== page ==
|Caraway rose nagpuria|
The plant is similar in appearance to other members of the carrot family, with finely divided, feathery leaves with thread-like divisions, growing on 20–30 cm stems. The main flower stem is 40–60 cm tall, with small white or pink flowers in umbels. Caraway fruits (erroneously called seeds) are crescent-shaped achenes, around 2 mm long, with five pale ridges.
Names and history 
The etymology of caraway is complex and poorly understood.
Caraway has been called by many names in different regions, with names deriving from the Latin cuminum (cumin), the Greek karon (again, cumin), which was adapted into Latin as carum (now meaning caraway), and the Sanskrit karavi, sometimes translated as "caraway" but other times understood to mean "fennel". The Italian finocchio meridionale (meridian fennel) suggests these shared roots, while cumino tedesco (German cumin) again points towards cumin—though caraway also has its own name in Italian, caro. Other languages share similar peculiarities, with the Norwegian name karve, Yiddish borrowing the German Kümmel (caraway) as kimmel to mean caraway, yet using the Semitic term kamoon for cumin, which is Kreuzkümmel in German. In Iran it is known as zīre or zīre siyāh ("black cumin"), and is cultivated mostly in Kerman province in the southeast of the country. In India it is commonly called vilāyatī jīrā ("foreign cumin").
English usage of the term caraway dates back to at least 1440, and is considered by Skeat to be of Arabic origin, though Katzer believes the Arabic al-karawya (cf. Spanish alcaravea) to be derived from the Latin carum.
The fruits, usually used whole, have a pungent, anise-like flavor and aroma that comes from essential oils, mostly carvone and limonene. They are used as a spice in breads, especially rye bread.
Caraway is also used in desserts, liquors, casseroles, curry and other foods. It is more commonly found in European cuisine. For example, it is commonly used in British caraway seed cake and is also added to sauerkraut. In Serbia, it is commonly sprinkled over home-made salty scones (pogačice s kimom). It is also used to add flavor to cheeses such as bondost, pultost, nøkkelost and havarti. Akvavit and several liqueurs are made with caraway. In Middle Eastern cuisine, caraway pudding is a popular dessert during Ramadan. Also it is typically made and served in Levant area in winter and in the occasion of having a new baby.  
Caraway also has a long tradition of medical uses, primarily for stomach complaints. Emerging and ongoing research from Arabic regional studies suggest Carum Carvi use as an endocrine function support agent, specifically related to thyroid disorders and auto immune disease (see Hashimoto's thyroiditis)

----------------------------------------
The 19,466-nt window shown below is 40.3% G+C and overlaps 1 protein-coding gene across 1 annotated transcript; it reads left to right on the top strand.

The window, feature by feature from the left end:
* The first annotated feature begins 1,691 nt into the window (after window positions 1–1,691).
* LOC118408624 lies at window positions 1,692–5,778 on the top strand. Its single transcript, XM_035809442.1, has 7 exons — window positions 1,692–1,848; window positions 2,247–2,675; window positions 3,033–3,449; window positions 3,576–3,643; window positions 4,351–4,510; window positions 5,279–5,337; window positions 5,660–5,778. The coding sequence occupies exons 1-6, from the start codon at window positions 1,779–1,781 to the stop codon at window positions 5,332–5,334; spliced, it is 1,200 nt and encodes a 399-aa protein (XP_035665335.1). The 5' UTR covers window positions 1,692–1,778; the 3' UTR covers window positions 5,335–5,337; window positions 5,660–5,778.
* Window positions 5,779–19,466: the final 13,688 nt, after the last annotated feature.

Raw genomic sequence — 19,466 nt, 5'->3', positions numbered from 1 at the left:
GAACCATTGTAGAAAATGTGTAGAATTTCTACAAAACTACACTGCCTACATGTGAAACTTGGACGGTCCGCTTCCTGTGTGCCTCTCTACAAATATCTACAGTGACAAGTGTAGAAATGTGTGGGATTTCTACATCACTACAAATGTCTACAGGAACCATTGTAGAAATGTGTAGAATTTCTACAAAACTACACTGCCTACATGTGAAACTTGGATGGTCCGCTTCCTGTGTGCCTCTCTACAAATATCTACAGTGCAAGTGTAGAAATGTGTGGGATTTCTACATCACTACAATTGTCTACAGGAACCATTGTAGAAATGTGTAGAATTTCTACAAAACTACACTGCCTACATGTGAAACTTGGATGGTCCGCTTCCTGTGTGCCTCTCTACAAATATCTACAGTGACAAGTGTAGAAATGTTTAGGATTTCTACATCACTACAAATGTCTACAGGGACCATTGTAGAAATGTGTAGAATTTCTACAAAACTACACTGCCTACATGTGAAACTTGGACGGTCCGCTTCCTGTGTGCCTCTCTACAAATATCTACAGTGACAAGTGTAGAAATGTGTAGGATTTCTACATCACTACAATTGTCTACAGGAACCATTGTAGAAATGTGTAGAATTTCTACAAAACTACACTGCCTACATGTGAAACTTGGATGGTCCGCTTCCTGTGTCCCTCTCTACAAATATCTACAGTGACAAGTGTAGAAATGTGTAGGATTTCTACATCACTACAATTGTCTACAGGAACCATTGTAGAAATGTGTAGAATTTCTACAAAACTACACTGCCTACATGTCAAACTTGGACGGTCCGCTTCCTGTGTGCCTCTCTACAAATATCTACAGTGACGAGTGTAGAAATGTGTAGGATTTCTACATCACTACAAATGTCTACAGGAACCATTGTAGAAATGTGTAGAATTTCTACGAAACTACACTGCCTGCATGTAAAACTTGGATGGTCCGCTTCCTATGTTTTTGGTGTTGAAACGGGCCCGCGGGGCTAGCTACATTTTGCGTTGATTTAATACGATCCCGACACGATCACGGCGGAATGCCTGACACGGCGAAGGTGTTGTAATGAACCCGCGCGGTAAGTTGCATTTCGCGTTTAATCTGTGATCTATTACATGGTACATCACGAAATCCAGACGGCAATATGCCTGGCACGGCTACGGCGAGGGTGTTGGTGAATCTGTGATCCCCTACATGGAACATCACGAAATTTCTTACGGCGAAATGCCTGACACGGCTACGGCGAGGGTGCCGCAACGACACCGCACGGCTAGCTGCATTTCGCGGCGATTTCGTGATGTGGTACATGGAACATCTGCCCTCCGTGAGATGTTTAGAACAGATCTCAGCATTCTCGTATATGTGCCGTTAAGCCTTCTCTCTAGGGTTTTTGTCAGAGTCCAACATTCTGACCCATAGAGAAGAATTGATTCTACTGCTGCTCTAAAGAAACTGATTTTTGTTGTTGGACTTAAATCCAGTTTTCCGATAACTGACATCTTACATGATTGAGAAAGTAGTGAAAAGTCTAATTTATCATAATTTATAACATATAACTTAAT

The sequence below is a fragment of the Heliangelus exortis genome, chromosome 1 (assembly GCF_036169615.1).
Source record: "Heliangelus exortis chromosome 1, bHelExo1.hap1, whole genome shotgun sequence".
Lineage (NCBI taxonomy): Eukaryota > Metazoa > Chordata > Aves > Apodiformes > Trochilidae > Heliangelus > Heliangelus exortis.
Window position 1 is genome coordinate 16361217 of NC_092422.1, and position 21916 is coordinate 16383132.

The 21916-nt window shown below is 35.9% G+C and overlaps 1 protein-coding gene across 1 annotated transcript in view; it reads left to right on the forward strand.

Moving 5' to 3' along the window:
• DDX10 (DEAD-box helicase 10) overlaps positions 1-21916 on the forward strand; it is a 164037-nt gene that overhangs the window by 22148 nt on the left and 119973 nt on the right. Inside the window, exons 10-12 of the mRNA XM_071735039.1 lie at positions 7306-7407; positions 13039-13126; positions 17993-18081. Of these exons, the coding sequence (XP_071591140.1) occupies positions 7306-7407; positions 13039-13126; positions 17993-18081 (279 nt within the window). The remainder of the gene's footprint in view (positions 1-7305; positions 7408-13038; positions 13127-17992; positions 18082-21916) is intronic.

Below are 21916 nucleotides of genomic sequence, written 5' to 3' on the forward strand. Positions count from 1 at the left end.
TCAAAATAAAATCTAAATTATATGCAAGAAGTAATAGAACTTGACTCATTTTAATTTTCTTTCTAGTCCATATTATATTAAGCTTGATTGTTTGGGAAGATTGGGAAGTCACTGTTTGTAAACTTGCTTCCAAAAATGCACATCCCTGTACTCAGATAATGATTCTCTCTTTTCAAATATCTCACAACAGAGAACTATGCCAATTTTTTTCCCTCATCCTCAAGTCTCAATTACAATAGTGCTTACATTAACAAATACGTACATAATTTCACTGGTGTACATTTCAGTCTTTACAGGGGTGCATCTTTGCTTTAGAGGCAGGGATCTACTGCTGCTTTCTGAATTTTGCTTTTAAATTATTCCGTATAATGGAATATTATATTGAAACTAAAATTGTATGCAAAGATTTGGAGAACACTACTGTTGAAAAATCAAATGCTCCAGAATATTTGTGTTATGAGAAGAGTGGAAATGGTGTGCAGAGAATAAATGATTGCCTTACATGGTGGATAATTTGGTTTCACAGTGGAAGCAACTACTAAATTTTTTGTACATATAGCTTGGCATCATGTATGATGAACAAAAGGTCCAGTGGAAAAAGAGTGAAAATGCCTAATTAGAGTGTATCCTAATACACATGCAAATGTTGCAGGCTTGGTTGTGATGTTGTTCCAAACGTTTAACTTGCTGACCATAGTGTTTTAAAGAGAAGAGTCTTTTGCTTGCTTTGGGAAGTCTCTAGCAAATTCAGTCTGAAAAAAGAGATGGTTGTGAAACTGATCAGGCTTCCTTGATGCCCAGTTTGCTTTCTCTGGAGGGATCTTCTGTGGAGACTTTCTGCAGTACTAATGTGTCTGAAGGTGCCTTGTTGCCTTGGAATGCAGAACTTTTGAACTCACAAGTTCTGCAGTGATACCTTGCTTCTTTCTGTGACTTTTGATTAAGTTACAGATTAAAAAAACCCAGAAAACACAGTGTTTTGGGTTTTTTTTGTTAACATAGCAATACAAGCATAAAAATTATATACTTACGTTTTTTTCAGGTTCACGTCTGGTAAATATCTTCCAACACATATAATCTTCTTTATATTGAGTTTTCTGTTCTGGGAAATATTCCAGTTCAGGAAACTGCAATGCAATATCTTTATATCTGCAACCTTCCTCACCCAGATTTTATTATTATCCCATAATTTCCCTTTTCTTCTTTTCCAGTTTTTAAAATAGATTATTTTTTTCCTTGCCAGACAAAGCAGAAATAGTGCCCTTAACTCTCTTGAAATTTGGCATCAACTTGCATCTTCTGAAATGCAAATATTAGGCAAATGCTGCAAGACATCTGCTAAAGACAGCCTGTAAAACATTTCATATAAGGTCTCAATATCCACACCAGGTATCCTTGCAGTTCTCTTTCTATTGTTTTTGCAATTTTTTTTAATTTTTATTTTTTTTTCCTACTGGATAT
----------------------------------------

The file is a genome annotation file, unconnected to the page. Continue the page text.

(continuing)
The plant prefers warm, sunny locations and well-drained soil rich in organic matter. In warmer regions it is planted in the winter months as an annual. In temperate climates it is planted as a summer annual or biennial. There is however a polyploid variant (with four haploid sets=4n) of this plant that was found to be perennial.
Companion plant 
Caraway, like many umbellifers, is a useful companion plant. It can hide the scent of neighboring crops from pest insects, as well as attracting beneficial insects like predatory wasps and predatory flies to its flowers.
Similar herbs 
Caraway thyme has a strong caraway scent and is sometimes used as a substitute for real caraway in recipes.
- Anise Seed Substitute: Caraway Seed
- "English Malayalam Spice Names". Recipes.malayali.me. Retrieved 2013-01-25.
- Global Crops Database: Meridian Fennel
- Benefits of Carawy Seeds: Meridian Fennel, a biennial herb with a fleshy root ...
- USDA Plants Classification Report: Apiaceae
- Katzer's Spice Pages: Caraway Caraway (Carum carvi L.)
- "Caraway". Khana Khazana Community. Retrieved 2013-01-25.
- Walter William Skeat, Principles of English etymology, Volume 2, page 319. 1891 Words of Arabic Origin
- "Recipe - German Sauerkraut Caraway". Cooks.com. Retrieved 2013-01-25.
- "Sauerkraut With Caraway Recipe - Low-cholesterol.Food.com - 206206". Recipezaar.com. Retrieved 2013-01-25.
- "Fancified Sauerkraut Recipe : Emeril Lagasse : Recipes". Food Network. Retrieved 2013-01-25.
- 4+ hrs. "Slow Cooker Kielbasa Stew Recipe". Allrecipes.com. Retrieved 2013-01-25.
- "Sauerkraut with Apple and Caraway Recipe at". Epicurious.com. Retrieved 2013-01-25.
- "Caraway Pudding". http://kitchenofpalestine.com/. Retrieved 2013-01-25.
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|Wikimedia Commons has media related to: Carum carvi|
- Caraway — Gernot Katzer's Spice Pages.
- How to grow Caraway
- History of Caraway
- How to make Caraway Pudding